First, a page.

Chromos announces Pfizer collaboration expansion

By Wai Lang Chu

- Last updated on GMT

Related tags Pfizer Monoclonal antibodies Cell Protein

Chromos has announced an expansion to an existing Pfizer
collaboration, which builds on research focusing on genetic
engineering of production cell lines with multiple genes to improve
bioreactor performance and reduce monoclonal antibody (Mabs)
production costs.

Cost-effective manufacturing has been a main industry driver in the popularity of Mabs. Estimated at $1.47 billion (€1.2 billion) in 2004, Frost & Sullivan expects the total European monoclonal antibody therapeutics market to grow at a compound annual growth rate (CAGR) of 34.1 per cent to amass $11.4 billion in 2011.

Under the terms of the new agreement, Chromos will use its ACE System to develop a cell line for a Pfizer therapeutic protein product candidate. The parties will also initiate a collaborative program to genetically engineer production cell lines.

Chromos' ACE System is the company's chromosome-based gene delivery and expression platform. Chromos' technology, the ACE System (artificial chromosome expression), is a vehicle for carrying genes into cells.

It offers competitive advantages in that it permits the insertion of selected genes, allowing for the long term and stable expression of large, single or multiple proteins, and provides a means to selectively and predictably control protein expression.

In addition, Pfizer will provide funding to support the new programs. Any product candidates produced using the ACE System that Pfizer elects to develop and commercialise will be subject to the terms of Pfizer's existing non-exclusive commercial license.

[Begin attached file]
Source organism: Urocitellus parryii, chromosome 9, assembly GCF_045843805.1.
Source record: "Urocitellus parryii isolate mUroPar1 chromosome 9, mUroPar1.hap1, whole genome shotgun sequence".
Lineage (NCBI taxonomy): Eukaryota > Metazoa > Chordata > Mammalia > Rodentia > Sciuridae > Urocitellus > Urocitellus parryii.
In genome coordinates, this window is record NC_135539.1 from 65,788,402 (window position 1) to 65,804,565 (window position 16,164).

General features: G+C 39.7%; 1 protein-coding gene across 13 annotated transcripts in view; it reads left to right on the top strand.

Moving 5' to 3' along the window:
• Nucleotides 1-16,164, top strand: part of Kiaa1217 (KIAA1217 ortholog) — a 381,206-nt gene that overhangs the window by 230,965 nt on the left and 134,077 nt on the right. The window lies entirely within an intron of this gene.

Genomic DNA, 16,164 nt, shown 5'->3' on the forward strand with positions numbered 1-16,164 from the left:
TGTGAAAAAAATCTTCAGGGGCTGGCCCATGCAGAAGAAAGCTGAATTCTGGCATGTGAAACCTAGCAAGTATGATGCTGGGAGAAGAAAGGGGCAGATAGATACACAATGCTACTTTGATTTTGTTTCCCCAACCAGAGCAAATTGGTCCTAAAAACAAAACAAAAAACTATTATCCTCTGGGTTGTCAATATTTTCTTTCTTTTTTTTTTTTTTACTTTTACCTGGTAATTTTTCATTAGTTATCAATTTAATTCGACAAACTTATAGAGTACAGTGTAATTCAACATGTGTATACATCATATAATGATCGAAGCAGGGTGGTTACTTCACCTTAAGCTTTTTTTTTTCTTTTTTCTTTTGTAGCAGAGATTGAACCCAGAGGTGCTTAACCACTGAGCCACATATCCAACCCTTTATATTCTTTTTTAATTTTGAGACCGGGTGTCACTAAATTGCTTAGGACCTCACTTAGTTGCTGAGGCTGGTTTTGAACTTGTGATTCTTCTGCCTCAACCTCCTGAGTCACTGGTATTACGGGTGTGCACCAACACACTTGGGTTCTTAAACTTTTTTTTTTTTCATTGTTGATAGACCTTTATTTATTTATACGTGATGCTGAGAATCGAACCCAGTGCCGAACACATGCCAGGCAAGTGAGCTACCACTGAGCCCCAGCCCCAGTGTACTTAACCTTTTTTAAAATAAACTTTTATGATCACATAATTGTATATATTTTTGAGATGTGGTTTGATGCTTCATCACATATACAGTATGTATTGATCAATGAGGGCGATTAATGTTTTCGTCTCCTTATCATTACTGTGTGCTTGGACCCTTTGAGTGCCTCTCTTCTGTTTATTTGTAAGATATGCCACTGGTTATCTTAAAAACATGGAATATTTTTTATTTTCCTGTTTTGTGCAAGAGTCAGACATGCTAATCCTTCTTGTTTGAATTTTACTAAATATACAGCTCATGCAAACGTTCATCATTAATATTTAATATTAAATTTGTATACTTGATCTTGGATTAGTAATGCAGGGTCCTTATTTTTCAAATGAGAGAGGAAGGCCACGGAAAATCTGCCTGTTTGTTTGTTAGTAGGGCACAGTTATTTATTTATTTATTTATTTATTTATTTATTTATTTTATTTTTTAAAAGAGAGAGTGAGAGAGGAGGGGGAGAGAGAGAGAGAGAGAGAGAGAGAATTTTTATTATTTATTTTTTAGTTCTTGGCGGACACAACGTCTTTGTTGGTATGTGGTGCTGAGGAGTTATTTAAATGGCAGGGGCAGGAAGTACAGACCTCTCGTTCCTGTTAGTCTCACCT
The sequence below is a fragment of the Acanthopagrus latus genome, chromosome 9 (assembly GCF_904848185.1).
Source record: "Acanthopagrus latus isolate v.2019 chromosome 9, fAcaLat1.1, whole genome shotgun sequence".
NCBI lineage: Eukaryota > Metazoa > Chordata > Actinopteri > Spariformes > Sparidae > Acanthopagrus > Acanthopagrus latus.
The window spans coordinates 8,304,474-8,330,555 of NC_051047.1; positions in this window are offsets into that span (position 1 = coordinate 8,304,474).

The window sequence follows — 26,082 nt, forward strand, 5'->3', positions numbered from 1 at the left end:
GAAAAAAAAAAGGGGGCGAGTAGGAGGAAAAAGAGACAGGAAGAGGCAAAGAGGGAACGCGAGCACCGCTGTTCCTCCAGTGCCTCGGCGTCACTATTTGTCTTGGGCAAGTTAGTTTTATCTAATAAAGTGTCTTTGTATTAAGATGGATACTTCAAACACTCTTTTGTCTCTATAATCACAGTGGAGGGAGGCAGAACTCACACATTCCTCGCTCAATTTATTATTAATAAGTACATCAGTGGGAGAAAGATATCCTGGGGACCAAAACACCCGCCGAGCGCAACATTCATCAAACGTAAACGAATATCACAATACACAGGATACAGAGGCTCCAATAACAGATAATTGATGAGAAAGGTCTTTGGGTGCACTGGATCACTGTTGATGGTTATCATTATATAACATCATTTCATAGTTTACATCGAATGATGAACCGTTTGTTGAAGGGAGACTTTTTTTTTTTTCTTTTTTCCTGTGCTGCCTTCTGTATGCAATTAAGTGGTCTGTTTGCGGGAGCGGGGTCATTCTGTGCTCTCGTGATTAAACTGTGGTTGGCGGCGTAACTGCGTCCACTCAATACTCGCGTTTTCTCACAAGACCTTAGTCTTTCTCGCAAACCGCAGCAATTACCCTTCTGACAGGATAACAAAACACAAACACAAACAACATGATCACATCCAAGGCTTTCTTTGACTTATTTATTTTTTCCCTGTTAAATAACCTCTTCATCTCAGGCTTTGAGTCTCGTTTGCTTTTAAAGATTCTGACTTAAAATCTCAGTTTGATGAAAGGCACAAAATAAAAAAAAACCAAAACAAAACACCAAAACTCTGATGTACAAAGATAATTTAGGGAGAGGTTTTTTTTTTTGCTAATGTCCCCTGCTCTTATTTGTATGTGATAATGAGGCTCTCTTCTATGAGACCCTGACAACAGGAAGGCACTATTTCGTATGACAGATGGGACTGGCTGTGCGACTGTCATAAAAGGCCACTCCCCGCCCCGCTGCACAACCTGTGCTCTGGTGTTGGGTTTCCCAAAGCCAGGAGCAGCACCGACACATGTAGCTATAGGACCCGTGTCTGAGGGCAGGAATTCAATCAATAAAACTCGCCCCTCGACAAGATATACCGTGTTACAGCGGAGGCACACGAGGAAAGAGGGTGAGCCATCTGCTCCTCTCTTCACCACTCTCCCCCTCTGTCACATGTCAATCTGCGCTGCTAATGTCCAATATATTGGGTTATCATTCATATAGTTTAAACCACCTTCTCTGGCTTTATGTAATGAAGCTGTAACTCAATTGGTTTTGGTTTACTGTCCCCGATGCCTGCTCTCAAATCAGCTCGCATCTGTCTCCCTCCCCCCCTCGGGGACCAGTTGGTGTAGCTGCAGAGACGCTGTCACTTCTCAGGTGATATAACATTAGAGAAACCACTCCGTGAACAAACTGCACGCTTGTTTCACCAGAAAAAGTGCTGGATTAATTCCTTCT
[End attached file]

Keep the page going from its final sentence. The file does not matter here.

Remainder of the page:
Chromos​ and Pfizer​ entered into an initial collaboration agreement in December 2004 and May 2005 saw Pfizer taking on a non-exclusive license to use the ACE System for research, development and manufacturing of its products.

"Our relationship with Pfizer has been productive as evidenced by their expanded commitment to the ACE System,"​ said Alistair Duncan, President and CEO of Chromos.

"We look forward to continuing to work on multiple programs with Pfizer to take advantage of the features and benefits of the ACE System for cell line engineering."

Industry analysts have long recognised that current antibody production platforms used in the industry are not expected to meet future demand for production capacity.

Despite recent advances, development costs are still relatively high forcing most companies to adopt premium pricing for mAb products.

As competition intensifies, strategic alliances between mAb developers and big pharmaceuticals companies have become popular accelerating market growth.

Chromos has numerous alliances of this nature, working alongside the likes of Cambridge Antibody Technology, Lonza Biologics, and MorphoGen Pharmaceuticals.

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